In charge of the holiday office party? Well, you might just score a raise when you show your bosses how cost savings doesn’t have to hamper quality.
This week we feature a flight of Party Reds — budget-wise bottlings that are inexpensive enough for you to easily buy half a dozen. Calculating the amount needed for a holiday party is simple when you keep in mind that each bottle equals five glasses.
While the entire flight showed well, our wine-of-the-week winner is the Cline Cellars, 2015 Contra Costa County Ancient Vines Zinfandel at $20. (You can sometimes find it for $17 on store shelves in Sonoma County.)
This is a snappy zin that makes an exceptional party red for the holidays because of its generous fruit, its spicy undercurrent and its pitch perfect balance. Striking the right balance is feat for ripe old vine zin. The Cline zin has aromas and flavors of bright strawberry, with notes of chocolate and coffee. This is a zin that definitely over-delivers.
“Much of the wine is made from grapes that come from vineyards that date back to the early 1900s,” explained Charlie Tsegeletos, Cline’s winemaker. “Many are planted on their own rootstocks, dry-farmed and head-trained. To be able to buy a bottle of a wine like this for under $20 makes it quite a value for a party or otherwise.”
Tsegeletos said he’s a good fit to make zinfandel because he has had plenty of practice.
“We have been making zinfandel at Cline since the early ’80s so we have a lot of experience with the grape,” he said. “The Cline family has helped to preserve the old vines in and around Oakley in Contra Costa County … I believe my sense of balance in a wine has served me well.”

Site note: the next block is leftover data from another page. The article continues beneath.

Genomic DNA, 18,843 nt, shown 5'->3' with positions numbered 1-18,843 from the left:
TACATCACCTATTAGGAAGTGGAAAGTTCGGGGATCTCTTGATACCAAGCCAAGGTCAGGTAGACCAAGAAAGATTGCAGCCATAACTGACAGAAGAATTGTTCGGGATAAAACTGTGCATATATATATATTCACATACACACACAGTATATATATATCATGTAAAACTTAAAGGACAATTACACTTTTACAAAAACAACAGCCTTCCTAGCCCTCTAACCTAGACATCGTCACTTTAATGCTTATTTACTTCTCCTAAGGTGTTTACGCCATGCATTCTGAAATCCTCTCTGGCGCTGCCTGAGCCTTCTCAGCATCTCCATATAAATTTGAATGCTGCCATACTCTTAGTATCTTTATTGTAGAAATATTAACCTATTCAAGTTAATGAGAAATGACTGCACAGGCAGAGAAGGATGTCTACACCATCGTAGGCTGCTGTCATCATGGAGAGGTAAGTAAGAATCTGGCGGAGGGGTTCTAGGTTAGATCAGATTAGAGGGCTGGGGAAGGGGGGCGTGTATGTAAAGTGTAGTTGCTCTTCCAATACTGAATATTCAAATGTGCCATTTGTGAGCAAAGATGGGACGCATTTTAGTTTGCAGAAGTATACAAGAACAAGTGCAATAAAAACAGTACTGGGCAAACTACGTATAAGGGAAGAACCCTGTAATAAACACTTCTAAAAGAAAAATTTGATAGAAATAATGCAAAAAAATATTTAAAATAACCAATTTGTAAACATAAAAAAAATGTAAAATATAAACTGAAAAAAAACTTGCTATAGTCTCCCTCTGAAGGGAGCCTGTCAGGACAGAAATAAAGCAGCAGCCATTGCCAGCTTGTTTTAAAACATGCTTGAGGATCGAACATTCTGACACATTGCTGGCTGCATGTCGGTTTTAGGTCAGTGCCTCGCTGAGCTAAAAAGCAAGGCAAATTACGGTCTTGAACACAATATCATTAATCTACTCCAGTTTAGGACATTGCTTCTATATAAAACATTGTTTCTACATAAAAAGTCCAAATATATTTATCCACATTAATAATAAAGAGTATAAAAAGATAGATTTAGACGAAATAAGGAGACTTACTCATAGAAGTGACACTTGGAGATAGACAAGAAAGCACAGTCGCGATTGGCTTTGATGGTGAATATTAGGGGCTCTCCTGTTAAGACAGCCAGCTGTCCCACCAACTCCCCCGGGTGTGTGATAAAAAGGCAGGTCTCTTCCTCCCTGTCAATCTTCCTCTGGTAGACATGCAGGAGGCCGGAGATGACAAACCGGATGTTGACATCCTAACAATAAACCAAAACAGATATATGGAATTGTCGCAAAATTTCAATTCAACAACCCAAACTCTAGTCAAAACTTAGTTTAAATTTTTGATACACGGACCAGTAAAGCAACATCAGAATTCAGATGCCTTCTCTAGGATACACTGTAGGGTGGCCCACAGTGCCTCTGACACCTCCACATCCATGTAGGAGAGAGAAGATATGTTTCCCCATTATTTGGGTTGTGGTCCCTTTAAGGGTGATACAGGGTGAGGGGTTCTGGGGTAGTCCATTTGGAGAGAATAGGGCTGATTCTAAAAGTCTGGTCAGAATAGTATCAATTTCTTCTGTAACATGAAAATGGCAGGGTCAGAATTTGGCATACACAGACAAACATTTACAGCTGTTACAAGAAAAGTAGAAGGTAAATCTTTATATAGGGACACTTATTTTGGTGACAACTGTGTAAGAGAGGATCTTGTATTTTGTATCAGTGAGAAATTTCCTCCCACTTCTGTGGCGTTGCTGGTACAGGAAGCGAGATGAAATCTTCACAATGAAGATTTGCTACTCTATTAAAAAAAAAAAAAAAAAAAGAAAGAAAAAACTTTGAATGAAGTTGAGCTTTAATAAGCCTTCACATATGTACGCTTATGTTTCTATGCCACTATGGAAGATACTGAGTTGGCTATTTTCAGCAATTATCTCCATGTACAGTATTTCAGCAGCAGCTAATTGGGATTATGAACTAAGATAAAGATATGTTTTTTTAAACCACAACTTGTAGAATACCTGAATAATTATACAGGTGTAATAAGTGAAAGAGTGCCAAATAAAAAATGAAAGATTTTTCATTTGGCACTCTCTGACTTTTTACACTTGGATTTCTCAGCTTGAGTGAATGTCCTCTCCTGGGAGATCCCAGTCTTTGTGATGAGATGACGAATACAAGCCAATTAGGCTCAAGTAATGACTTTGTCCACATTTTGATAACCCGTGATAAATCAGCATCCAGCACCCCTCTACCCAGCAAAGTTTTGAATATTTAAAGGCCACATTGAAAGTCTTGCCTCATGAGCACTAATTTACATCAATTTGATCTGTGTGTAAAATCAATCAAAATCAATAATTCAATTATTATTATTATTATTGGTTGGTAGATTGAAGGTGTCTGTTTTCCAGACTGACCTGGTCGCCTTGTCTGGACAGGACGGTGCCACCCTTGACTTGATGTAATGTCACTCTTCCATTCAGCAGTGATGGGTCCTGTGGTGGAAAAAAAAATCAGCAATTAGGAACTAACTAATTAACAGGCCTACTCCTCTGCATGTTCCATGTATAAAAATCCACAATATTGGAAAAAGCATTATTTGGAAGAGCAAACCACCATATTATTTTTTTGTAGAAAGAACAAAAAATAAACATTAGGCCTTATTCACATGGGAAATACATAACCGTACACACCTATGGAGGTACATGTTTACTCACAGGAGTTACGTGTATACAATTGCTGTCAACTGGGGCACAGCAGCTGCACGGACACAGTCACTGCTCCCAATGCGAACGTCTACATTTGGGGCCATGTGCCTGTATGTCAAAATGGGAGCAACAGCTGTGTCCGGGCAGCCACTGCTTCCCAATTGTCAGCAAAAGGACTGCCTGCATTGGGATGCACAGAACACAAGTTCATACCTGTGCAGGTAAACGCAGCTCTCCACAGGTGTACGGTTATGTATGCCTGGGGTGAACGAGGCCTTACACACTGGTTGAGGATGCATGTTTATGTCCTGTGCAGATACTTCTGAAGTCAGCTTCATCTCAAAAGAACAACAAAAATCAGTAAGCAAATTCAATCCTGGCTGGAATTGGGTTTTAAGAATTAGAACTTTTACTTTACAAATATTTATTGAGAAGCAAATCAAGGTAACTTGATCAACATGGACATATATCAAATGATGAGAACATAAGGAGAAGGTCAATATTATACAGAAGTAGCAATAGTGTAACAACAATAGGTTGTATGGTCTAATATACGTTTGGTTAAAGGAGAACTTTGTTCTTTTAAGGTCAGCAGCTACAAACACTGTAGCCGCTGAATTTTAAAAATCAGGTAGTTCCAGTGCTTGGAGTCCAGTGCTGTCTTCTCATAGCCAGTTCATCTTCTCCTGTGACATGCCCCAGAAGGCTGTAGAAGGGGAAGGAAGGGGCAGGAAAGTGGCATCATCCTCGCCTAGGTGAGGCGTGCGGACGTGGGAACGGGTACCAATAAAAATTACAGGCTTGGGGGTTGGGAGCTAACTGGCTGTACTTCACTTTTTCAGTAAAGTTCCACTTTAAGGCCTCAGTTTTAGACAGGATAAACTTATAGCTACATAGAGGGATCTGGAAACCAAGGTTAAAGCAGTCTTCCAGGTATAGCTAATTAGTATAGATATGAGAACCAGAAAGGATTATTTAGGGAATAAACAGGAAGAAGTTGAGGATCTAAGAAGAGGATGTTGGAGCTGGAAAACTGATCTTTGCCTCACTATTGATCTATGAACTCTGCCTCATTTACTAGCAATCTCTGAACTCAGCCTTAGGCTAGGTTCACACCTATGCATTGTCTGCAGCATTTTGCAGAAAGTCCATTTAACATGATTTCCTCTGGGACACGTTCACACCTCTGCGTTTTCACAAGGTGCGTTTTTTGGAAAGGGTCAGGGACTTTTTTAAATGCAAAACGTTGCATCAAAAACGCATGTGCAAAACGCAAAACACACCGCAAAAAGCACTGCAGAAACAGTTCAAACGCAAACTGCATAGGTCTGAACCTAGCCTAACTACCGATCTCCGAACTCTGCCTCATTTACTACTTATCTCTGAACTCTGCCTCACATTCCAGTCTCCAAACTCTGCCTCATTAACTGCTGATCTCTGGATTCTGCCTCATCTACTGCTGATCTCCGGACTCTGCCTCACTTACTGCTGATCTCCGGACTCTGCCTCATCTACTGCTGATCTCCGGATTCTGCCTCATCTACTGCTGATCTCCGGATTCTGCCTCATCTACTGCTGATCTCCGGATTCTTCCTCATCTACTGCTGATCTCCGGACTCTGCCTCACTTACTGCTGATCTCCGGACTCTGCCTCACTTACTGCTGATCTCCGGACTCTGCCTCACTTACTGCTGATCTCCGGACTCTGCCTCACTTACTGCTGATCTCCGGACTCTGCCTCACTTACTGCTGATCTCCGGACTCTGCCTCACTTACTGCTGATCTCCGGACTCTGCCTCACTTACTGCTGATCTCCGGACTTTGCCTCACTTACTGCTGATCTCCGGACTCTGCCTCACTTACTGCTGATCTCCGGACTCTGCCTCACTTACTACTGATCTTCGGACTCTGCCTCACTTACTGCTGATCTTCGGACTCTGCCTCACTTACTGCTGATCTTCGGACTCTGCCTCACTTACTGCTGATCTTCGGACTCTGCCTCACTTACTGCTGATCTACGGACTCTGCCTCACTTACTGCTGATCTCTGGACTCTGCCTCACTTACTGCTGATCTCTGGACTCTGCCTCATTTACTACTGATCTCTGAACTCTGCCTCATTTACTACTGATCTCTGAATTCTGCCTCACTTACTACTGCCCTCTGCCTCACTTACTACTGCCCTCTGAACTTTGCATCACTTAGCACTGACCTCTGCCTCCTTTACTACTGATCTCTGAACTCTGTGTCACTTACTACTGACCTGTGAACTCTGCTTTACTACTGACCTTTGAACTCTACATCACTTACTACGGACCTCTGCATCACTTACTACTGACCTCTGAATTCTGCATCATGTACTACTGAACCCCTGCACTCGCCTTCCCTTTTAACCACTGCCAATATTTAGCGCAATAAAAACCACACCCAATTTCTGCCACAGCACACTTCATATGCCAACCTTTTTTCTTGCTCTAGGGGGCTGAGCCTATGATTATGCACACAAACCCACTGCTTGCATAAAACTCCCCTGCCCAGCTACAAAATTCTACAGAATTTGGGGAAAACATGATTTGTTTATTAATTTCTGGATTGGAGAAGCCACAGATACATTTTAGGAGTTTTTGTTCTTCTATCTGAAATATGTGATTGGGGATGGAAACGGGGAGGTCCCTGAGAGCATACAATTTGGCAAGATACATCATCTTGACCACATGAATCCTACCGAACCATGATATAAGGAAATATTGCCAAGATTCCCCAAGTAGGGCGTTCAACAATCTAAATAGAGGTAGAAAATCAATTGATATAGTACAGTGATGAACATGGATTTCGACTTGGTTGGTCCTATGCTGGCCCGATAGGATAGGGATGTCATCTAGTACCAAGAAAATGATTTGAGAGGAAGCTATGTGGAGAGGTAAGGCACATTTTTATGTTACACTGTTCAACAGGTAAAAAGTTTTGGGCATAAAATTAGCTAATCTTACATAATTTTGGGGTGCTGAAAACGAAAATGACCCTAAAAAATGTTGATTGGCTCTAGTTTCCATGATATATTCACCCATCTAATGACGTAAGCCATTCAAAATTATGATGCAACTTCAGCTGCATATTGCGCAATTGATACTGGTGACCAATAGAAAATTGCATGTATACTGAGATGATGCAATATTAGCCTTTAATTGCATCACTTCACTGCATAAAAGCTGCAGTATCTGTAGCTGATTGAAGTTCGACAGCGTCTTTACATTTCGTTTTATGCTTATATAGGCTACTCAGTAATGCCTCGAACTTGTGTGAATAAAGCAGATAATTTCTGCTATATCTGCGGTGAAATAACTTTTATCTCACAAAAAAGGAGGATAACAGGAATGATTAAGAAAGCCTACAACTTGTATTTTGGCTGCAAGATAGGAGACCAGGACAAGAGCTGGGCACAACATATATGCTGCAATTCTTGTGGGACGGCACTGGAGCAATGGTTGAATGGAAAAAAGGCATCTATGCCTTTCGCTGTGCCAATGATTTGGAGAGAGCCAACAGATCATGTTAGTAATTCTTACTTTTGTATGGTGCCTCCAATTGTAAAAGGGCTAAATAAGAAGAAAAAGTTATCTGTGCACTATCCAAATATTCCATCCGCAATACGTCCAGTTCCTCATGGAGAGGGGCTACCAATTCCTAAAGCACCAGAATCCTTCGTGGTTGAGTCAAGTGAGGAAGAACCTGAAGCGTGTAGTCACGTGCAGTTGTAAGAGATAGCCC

Tsegeletos, 61, studied at UC Davis and graduated with an agricultural science and management degree in 1979. He’s been the winemaker for nearly four decades.
In the early ’80s, Tsegeletos tasted a glass of Charles Krug Reserve Cabernet Sauvignon at a wine tasting in Napa and he had an epiphany.
“I thought I would really like to make something like that one day,” he said.
What inspires Tsegeletos about winemaking is he never leaves the classroom.
“I’ve always tried to be a good student in the sense that I listen to what other winemakers do and if it sounds like something that would benefit our wine, I try it,” he said. “If the technique works, it’s added to our toolbox.’”
Wine writer Peg Melnik can be reached at 707-521-5310 or email@example.com.